Consensus and Difference Among Hospital Professionals in Evaluating Child Maltreatment
Abstract:The decision-making process in suspected cases of child maltreatment involves reaching interprofessional consensus. Interprofessional consensus in seriousness ratings of maltreatment incidents for the welfare of the child was examined by surveying 39 case vignette ratings by 295 pediatric hospital professionals from five occupations. The survey instrument was derived from research by Giovannoni and Becerrra (1979). An exploratory factor analysis yielded five categories of maltreatment: physical abuse, sexual abuse, general failures in care, minor neglect/discipline, and lifestyles/ values. A sixth category, parental sexual preference, was rated not very serious and did not appear to belong in the maltreatment domain. Nurses and social workers rated incidents as most serious, differing significantly from psychiatrists and, often, from physicians and psychologists. Professions agreed on rank ordering of categories by seriousness. Variables such as sex, parenthood status, years of experience, and medical specialty showed some relationship to ratings within some professional groups.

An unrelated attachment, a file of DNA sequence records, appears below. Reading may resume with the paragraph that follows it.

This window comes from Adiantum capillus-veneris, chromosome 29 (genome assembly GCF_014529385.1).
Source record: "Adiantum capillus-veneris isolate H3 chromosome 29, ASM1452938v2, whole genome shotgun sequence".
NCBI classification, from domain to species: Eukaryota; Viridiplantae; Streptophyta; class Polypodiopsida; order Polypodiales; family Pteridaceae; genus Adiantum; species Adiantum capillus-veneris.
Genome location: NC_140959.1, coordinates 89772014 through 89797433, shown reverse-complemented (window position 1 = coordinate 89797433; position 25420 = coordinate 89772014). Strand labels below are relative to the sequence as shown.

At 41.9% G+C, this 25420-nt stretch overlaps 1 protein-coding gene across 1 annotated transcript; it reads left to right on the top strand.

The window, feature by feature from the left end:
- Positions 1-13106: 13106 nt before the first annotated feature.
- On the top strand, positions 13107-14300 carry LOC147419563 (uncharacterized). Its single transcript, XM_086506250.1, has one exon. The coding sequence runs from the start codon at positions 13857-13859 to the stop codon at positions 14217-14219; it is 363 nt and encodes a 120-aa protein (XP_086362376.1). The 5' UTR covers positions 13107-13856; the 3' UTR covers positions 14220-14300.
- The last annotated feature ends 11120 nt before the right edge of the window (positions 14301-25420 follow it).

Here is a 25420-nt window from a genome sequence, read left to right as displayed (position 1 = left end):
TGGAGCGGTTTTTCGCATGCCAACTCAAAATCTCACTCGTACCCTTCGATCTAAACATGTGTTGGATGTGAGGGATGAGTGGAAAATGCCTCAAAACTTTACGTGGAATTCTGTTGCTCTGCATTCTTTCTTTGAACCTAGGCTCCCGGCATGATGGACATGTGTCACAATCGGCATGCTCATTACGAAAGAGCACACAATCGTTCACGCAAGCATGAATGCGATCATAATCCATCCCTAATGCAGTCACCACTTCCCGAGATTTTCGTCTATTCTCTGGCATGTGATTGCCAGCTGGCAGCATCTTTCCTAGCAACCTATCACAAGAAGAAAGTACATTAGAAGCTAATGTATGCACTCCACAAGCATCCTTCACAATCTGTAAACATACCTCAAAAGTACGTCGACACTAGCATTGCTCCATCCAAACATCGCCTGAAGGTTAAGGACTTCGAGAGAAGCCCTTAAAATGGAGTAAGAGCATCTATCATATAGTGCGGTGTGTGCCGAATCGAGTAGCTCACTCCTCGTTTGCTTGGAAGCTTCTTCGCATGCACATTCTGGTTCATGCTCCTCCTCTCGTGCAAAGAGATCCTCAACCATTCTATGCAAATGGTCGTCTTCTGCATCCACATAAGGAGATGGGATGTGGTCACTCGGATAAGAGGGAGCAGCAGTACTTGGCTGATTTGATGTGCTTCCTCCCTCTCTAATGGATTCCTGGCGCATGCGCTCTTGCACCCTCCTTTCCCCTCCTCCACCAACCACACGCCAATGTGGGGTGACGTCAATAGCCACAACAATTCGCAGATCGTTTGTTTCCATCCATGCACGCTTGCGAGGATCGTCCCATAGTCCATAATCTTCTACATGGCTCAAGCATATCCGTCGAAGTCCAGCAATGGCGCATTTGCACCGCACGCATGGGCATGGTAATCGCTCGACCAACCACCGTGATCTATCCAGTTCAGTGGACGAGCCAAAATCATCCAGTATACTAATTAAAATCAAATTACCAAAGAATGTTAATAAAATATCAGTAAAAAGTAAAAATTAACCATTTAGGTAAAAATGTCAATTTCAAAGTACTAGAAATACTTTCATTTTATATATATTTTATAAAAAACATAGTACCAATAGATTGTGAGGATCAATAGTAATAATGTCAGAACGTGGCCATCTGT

Document Type: Journal Article
Affiliations: The Children's Hospital, Boston, Ma.
Publication date: 1986-01-01
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- Violence and Victims discusses theory, research, policy, and clinical practice in the area of interpersonal violence and victimization across such disciplines as psychology, sociology, criminology, law, medicine, nursing, psychiatry, and social work.
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